Here's my take on instrumental albums. Generally, I find they don't have much variety. I'm not talking jazz here, or classical, I mean those occasional releases by guitar pickers, made for fans of guitar playing, who know their way around finger-picking and alternative tuning and the like. I still enjoy some of the old rock 'n' roll instrumental groups from the early '60's, Booker T. and the MG's, surf music, Duane Eddy, they all had novelty, and usually you were only sticking around for a song or two. But stick an acoustic guitar album on, and I'm bound to lose interest and fade out.
Unless it's Steve Dawson. Superlatives abound for his playing, and I'm sure there's plenty to rave about here for you fans of guitar. Dawson is also a tremendous songwriter, performer, producer, singer, all those things as well, who records some of the best-sounding roots albums going for people such as C.R. Avery, Jim Byrnes and Christa Couture, as well as his own gems. When he decides to go instrumental, it's time to listen close, because he's going to do something different and surprising, with a theme he wants to explore. In the past he's gone deep into blues, Hawaiian, pedal steel, even rock. This time, it's a set of original fingerstyle and slide guitar pieces, and I guess the best way to describe them is as value-added. In much of the album, the main addition is a string quartet. No mere sweetening, these strings are put to work in full arrangements, prepared by Dawson's old recording partner Jesse Zubot (Zubot and Dawson) doing those honours, along with adding his own violin. And when it isn't the quartet, there are horns and woodwinds, again arranged by Zubot. Meanwhile Dawson is providing all sorts of different textures on various guitars, the effect being a set impossible to date other than post-19th century, with influences and subtleties from all over.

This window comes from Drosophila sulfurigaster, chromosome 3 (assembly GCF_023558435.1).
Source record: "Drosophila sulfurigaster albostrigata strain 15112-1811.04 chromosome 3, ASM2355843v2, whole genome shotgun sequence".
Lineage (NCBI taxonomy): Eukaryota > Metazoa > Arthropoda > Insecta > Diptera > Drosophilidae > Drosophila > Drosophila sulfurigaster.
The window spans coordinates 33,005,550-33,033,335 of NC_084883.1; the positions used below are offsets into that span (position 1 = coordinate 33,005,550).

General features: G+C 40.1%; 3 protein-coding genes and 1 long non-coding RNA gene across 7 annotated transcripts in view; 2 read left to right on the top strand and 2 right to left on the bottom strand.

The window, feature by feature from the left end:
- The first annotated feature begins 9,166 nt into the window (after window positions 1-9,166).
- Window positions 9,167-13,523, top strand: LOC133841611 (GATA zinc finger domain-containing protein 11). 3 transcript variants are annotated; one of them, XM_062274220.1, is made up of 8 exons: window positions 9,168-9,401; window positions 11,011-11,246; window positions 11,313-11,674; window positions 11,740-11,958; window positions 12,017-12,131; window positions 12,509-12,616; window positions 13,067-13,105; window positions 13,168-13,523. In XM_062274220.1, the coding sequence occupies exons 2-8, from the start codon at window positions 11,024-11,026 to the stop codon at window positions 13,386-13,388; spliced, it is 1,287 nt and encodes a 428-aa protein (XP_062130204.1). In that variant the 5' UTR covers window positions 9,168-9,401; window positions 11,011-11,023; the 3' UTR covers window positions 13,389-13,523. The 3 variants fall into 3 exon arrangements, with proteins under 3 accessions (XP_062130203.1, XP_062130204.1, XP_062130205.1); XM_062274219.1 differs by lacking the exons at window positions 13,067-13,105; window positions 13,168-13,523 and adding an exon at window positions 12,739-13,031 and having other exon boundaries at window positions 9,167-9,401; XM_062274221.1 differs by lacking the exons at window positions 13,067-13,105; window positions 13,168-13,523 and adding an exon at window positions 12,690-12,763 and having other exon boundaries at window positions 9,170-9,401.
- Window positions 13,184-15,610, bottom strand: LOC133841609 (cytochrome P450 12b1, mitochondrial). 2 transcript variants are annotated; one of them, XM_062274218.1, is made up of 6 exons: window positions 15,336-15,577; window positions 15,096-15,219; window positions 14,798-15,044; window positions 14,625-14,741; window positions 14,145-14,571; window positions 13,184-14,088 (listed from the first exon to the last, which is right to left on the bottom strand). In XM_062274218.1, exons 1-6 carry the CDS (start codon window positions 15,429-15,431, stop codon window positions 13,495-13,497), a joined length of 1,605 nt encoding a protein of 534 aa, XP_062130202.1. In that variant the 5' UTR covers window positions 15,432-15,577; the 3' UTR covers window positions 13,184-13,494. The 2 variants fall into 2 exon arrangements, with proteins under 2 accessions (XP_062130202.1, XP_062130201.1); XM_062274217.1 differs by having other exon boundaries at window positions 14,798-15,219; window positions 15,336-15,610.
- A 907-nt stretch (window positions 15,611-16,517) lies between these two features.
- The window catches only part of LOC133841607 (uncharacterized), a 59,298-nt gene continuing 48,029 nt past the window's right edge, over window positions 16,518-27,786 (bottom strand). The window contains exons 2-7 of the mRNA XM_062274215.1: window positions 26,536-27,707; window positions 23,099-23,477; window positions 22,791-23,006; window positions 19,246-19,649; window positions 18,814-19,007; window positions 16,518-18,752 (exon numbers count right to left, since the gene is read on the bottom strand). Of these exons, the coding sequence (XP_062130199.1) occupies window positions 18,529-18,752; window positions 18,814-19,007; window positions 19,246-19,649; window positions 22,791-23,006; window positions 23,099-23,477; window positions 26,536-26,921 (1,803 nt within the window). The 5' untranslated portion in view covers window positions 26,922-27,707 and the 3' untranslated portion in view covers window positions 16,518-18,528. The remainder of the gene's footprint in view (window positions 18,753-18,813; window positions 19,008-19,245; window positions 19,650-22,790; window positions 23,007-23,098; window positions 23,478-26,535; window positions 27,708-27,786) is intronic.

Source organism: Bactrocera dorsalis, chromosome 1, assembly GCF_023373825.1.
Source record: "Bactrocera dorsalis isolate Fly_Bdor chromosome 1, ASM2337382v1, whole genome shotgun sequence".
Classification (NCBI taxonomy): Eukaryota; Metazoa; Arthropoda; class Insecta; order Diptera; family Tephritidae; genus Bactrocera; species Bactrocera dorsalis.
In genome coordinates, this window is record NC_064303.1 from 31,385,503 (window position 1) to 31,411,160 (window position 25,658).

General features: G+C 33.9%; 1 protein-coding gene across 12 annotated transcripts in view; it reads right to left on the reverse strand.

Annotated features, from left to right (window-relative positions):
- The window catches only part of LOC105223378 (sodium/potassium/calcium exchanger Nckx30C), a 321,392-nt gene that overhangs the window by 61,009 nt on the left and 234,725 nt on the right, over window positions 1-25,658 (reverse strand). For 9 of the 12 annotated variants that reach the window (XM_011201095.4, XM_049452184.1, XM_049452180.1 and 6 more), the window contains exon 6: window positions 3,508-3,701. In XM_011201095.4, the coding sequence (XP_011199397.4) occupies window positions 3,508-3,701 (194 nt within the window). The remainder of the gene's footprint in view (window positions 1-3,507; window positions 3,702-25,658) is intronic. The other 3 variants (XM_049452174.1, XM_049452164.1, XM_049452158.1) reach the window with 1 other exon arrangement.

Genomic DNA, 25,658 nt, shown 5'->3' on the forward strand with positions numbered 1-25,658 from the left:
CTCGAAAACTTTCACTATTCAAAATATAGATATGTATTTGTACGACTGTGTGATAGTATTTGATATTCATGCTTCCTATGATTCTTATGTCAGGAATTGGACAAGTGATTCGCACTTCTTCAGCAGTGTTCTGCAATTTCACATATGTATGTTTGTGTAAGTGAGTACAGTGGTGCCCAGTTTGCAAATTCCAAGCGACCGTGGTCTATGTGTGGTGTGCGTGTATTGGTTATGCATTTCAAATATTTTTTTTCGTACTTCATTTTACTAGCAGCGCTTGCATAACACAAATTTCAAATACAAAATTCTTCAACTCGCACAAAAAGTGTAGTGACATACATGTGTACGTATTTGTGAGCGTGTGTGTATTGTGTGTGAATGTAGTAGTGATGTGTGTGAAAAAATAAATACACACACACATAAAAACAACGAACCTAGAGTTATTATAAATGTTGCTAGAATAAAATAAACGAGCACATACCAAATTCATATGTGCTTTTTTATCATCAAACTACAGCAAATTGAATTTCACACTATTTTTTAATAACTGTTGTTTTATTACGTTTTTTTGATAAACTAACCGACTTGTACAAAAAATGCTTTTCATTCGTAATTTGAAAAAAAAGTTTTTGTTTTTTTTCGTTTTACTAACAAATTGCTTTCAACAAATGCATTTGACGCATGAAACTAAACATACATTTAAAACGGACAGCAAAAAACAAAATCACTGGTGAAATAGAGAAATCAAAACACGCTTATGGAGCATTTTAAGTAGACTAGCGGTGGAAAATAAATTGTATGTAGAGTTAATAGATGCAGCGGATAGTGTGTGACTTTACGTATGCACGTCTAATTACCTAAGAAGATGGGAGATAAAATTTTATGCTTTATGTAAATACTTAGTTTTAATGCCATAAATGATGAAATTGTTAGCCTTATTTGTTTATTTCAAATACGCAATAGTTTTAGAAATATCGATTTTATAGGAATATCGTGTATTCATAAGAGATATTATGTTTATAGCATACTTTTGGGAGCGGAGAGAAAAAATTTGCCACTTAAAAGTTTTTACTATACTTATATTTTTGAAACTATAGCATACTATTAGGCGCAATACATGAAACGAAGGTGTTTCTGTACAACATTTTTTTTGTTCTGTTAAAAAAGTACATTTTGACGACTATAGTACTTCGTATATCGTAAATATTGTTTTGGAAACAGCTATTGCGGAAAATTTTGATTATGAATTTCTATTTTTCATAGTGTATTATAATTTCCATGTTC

Even pared down to a couple of instruments, the arrangements and movements within the songs are captivating, something to follow intently rather than allow to blend in the background. The strings are dynamic, sympathetic yet proudly following a strong path of their own, with some fascinating note combinations. Of special interest and my personal delight is the appearance of famed Nashville harmonica ace Charlie McCoy, who does just as much exploring on the tune on which he joins Dawson. Anyway, hope I didn't insult too many guitar instrumentalists, but the point is, Dawson makes his album different, fascinating, and very listenable.